Monday, May 21, 2012

Mary, Mary...

"Before I formed you in your mother's womb, I knew you...:
Jeremiah 1:5

Mary was a beautiful little girl, who came into our lives at the oh so tender age of two. Already, this little darling had been placed under the supervision of the State of Illinois and began the impossible journey of navigating the turbulent waters of the foster care system into which she had been thrust by the Department of Children and Family Services. I was a young mother of two small children, one a two year old little girl the same age as Mary, and a six month old baby boy, both of whom were the delight of my life as a young mother. My husband, a social worker and family counselor, so wanted to go beyond our four walls and minister to some of the hurting children who were in need of a good home. We had only been married three years when we took this little lost lamb into our home.

Unlike my husband, I had no concept of the myriad rules and regulations and bungled mistakes of the foster care system that so often led to tragedies in the care of these innocent victims of the system. I was about to find out first hand.

Mary came to us on a bright summer's day. In my naivete, I hoped it was a harbinger of the wonderful life Mary would have living in our home. It was far from the reality of what was coming.

Almost immediately, my daughter, the same age as this new little intruder, began to move backward in her development. Once a happy, friendly and bright child, she began to retreat into her own little world, sucking on her fingers anxiously, attempting to figure out if she was being replaced. From her little two year old eyes, it must have seemed like we were looking for a replacement for her. First we brought home a new baby that rapidly pushed her out of the center of our world. Now, adding insult to injury, we had added another child – same age, same gender as my daughter, Christy. This little interloper, deeply insecure and trying to understand her own terrifying world, was challenging Christy's little two year old world from the instant they woke up until they went to bed at night. Both children were threatened and frightened by the enormous changes that were swirling all around them.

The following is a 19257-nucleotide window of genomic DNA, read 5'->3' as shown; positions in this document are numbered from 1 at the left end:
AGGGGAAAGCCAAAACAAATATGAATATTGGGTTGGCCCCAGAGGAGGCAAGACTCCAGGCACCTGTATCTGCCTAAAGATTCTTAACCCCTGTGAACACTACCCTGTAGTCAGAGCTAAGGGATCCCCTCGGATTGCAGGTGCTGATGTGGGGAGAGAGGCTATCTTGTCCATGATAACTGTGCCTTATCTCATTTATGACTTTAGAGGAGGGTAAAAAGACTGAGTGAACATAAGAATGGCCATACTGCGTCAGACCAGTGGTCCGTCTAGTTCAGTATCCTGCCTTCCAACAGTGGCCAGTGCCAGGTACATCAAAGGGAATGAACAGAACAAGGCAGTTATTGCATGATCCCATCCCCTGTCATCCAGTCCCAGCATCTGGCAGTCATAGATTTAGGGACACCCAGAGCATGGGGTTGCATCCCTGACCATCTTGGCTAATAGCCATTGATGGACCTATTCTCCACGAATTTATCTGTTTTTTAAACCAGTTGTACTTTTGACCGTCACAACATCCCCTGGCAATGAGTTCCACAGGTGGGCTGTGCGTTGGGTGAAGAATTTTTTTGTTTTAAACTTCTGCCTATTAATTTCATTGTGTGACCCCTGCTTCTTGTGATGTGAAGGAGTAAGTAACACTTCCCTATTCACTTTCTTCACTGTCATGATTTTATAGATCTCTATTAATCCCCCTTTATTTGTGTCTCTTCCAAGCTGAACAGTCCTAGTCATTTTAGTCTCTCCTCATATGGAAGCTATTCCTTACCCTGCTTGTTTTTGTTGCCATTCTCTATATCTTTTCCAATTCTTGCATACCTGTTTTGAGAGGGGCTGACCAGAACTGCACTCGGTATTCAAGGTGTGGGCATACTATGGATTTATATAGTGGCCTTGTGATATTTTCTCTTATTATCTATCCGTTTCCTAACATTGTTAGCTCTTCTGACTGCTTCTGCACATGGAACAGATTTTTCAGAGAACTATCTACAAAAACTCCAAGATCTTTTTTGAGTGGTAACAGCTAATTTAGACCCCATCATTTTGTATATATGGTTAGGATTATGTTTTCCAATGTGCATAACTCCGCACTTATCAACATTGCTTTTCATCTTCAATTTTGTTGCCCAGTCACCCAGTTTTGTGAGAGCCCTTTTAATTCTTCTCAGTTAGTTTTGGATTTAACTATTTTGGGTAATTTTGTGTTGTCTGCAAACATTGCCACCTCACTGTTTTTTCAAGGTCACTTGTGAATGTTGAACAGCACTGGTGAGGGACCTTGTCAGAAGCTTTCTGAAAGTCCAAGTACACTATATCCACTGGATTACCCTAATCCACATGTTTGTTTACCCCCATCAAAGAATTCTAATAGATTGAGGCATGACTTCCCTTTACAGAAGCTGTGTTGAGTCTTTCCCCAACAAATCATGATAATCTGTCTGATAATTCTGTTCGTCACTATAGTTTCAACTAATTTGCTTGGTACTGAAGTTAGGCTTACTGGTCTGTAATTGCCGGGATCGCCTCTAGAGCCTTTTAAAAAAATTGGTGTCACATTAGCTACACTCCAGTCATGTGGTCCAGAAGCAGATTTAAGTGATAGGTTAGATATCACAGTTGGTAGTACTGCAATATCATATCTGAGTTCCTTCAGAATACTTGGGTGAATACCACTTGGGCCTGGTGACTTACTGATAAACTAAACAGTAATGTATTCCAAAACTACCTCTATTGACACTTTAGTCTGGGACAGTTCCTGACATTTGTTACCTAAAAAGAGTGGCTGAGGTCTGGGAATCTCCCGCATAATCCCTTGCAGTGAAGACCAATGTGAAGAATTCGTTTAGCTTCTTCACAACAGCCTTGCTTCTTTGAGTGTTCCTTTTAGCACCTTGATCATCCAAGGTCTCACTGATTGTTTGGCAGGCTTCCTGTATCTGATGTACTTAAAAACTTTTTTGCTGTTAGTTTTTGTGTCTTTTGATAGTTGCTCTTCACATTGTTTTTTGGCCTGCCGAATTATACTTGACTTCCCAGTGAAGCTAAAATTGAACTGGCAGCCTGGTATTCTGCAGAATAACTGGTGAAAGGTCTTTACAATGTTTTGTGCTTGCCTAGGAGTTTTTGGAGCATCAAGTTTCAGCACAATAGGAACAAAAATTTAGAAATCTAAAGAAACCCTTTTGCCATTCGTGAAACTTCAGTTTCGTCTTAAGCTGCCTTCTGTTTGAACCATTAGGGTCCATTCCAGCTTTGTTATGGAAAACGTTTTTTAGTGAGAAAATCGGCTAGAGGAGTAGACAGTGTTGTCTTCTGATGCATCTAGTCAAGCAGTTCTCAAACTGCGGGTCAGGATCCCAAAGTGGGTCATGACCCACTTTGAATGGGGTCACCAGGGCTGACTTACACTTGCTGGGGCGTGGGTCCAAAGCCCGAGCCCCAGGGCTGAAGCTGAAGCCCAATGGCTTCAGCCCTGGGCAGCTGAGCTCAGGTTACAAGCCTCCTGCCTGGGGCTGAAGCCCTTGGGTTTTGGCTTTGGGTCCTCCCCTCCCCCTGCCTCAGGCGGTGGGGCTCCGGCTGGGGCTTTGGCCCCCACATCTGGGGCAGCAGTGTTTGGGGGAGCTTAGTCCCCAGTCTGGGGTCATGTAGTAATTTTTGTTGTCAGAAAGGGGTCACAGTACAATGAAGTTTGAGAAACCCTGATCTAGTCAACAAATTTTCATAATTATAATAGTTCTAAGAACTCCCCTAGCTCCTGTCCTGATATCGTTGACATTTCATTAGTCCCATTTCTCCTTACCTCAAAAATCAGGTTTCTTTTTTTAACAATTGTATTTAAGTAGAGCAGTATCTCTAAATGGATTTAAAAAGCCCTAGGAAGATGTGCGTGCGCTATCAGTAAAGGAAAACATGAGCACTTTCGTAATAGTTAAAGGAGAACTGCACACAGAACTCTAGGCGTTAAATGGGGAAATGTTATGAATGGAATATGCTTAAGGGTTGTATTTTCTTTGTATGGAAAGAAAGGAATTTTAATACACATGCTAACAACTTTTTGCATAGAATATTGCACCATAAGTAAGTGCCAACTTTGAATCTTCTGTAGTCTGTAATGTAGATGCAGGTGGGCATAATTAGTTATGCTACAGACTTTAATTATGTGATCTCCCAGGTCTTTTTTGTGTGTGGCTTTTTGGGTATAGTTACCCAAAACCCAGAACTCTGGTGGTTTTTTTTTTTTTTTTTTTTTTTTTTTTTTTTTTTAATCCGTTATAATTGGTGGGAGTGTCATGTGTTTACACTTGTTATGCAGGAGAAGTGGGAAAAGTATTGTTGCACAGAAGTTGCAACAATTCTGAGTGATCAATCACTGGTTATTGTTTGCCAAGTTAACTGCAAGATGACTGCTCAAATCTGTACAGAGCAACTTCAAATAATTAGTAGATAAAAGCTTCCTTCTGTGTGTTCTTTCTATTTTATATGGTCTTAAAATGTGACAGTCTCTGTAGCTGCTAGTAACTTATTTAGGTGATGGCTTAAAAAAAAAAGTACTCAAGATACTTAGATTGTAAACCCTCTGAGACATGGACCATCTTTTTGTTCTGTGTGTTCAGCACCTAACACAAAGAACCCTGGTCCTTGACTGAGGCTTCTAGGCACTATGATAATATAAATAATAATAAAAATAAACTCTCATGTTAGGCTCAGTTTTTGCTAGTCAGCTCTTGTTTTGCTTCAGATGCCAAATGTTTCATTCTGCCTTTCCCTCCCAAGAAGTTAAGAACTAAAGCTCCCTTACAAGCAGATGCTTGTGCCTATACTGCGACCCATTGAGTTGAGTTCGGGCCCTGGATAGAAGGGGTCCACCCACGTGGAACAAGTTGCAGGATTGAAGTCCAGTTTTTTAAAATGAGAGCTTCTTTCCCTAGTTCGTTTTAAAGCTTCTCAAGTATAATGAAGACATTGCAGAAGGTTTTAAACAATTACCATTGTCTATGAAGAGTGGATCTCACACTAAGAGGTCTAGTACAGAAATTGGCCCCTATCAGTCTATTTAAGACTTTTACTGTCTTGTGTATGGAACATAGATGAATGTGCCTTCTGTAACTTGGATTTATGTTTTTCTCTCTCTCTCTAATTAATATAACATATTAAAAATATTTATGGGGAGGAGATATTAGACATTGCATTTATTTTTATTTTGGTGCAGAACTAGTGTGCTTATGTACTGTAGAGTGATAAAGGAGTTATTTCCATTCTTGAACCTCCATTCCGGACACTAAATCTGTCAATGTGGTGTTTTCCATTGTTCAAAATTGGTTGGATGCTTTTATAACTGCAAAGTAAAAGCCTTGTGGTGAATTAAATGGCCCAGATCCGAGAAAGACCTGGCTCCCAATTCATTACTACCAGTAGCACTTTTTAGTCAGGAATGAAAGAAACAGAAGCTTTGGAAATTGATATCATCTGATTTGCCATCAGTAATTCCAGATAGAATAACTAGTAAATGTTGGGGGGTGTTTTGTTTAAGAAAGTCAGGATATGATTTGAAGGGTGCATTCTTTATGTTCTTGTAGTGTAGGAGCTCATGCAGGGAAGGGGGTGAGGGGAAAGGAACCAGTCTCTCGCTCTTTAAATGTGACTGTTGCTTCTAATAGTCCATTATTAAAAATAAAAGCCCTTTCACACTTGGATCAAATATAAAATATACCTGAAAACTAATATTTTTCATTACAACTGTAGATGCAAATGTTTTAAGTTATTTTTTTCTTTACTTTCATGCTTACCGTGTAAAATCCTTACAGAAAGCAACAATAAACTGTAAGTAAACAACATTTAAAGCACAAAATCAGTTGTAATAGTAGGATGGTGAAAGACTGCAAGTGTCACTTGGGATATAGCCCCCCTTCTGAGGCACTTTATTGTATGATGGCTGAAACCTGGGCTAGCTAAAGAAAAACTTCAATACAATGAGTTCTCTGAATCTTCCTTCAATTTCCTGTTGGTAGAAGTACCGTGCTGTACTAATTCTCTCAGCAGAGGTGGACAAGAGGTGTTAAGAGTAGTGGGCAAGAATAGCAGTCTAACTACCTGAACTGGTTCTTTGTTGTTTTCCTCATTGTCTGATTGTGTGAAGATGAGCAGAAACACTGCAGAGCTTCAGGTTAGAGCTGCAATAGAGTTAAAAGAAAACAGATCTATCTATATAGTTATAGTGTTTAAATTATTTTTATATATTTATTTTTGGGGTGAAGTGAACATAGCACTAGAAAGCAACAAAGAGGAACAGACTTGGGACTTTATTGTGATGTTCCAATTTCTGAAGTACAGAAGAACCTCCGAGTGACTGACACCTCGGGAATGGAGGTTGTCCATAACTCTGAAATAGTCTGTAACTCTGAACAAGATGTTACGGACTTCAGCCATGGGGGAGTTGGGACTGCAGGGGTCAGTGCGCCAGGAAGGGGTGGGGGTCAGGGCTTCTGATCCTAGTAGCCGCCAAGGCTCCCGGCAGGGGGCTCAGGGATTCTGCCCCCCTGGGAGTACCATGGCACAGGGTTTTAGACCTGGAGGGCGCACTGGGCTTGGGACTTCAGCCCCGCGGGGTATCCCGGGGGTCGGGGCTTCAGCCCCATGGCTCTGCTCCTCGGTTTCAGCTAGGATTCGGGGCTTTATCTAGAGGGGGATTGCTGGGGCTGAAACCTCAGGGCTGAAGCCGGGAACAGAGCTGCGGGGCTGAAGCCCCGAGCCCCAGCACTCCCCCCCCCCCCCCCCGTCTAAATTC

To make matters worse, I discovered in a meeting with the Social Worker in charge of Mary's “case” that there had been no real reason to move Mary other than the whim of the Social Worker. I was shocked beyond belief. Mary had been born to severely mentally ill parents who met and conceived her at a half way house for mentally ill patients. The Social Worker informed me that, although the mother would never be able to have custody of Mary, neither would the State terminate her parental rights. Mary would be a ward of the State until she turned eighteen and “aged out of the system.”

Now that was bad enough news. But the real icing on the cake was that Mary had been placed, as a newborn, in a home with two older adults who simply adored this little girl, who must have been such a blessing in their lives later in life. They doted on Mary, giving her everything they had materially and emotionally. They would never have the opportunity to adopt her, but that didn't matter to them. They loved her deeply, as if she were their own. Why then was she moved out of their home? Because the Social Worker decided the foster parents were too old and too doting on this little girl. Not because she was being neglected. Not because she was being abused. But simply because the Social Worker, with a power that reigned supreme in this little family's life, decided she didn't like the foster parents “spoiling” this little waif, who was completely dependent on a system that saw her as little more than a number that had to be accounted for until the magic age of eighteen.